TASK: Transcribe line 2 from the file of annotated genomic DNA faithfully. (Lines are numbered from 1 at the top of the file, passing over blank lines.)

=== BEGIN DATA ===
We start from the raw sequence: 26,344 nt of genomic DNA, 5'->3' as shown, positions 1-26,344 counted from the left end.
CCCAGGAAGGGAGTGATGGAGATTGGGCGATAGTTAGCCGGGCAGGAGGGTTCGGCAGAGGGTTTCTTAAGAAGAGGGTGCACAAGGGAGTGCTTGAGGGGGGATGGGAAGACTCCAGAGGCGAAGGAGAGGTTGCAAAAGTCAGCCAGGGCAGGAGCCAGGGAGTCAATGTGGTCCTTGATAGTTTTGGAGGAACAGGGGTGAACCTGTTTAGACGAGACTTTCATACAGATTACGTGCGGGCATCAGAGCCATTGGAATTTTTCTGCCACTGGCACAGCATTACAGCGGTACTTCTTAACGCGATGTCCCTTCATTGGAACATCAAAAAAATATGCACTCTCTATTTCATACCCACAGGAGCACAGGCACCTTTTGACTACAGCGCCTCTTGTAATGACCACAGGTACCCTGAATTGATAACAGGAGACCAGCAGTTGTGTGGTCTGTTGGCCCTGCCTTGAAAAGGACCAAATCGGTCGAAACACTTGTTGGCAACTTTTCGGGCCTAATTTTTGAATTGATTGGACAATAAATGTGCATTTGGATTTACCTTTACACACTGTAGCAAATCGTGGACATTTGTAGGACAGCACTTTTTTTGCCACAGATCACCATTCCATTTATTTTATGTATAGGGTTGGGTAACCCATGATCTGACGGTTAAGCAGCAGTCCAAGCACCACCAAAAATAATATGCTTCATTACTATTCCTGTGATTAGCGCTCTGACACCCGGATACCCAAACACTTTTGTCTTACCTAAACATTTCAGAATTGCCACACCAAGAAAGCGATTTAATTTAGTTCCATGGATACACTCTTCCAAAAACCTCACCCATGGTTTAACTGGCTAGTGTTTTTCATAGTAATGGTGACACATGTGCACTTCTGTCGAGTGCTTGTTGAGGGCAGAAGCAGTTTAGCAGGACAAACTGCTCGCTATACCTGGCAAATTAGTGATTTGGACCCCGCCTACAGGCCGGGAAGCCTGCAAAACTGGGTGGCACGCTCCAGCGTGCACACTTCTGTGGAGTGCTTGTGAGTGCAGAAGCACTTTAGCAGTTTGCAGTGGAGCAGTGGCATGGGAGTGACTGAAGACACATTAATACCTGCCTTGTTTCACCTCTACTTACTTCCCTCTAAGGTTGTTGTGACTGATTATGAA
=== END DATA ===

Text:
CCCAGGAAGGGAGTGATGGAGATTGGGCGATAGTTAGCCGGGCAGGAGGGTTCGGCAGAGGGTTTCTTAAGAAGAGGGTGCACAAGGGAGTGCTTGAGGGGGGATGGGAAGACTCCAGAGGCGAAGGAGAGGTTGCAAAAGTCAGCCAGGGCAGGAGCCAGGGAGTCAATGTGGTCCTTGATAGTTTTGGAGGAACAGGGGTGAACCTGTTTAGACGAGACTTTCATACAGATTACGTGCGGGCATCAGAGCCATTGGAATTTTTCTGCCACTGGCACAGCATTACAGCGGTACTTCTTAACGCGATGTCCCTTCATTGGAACATCAAAAAAATATGCACTCTCTATTTCATACCCACAGGAGCACAGGCACCTTTTGACTACAGCGCCTCTTGTAATGACCACAGGTACCCTGAATTGATAACAGGAGACCAGCAGTTGTGTGGTCTGTTGGCCCTGCCTTGAAAAGGACCAAATCGGTCGAAACACTTGTTGGCAACTTTTCGGGCCTAATTTTTGAATTGATTGGACAATAAATGTGCATTTGGATTTACCTTTACACACTGTAGCAAATCGTGGACATTTGTAGGACAGCACTTTTTTTGCCACAGATCACCATTCCATTTATTTTATGTATAGGGTTGGGTAACCCATGATCTGACGGTTAAGCAGCAGTCCAAGCACCACCAAAAATAATATGCTTCATTACTATTCCTGTGATTAGCGCTCTGACACCCGGATACCCAAACACTTTTGTCTTACCTAAACATTTCAGAATTGCCACACCAAGAAAGCGATTTAATTTAGTTCCATGGATACACTCTTCCAAAAACCTCACCCATGGTTTAACTGGCTAGTGTTTTTCATAGTAATGGTGACACATGTGCACTTCTGTCGAGTGCTTGTTGAGGGCAGAAGCAGTTTAGCAGGACAAACTGCTCGCTATACCTGGCAAATTAGTGATTTGGACCCCGCCTACAGGCCGGGAAGCCTGCAAAACTGGGTGGCACGCTCCAGCGTGCACACTTCTGTGGAGTGCTTGTGAGTGCAGAAGCACTTTAGCAGTTTGCAGTGGAGCAGTGGCATGGGAGTGACTGAAGACACATTAATACCTGCCTTGTTTCACCTCTACTTACTTCCCTCTAAGGTTGTTGTGACTGATTATGAA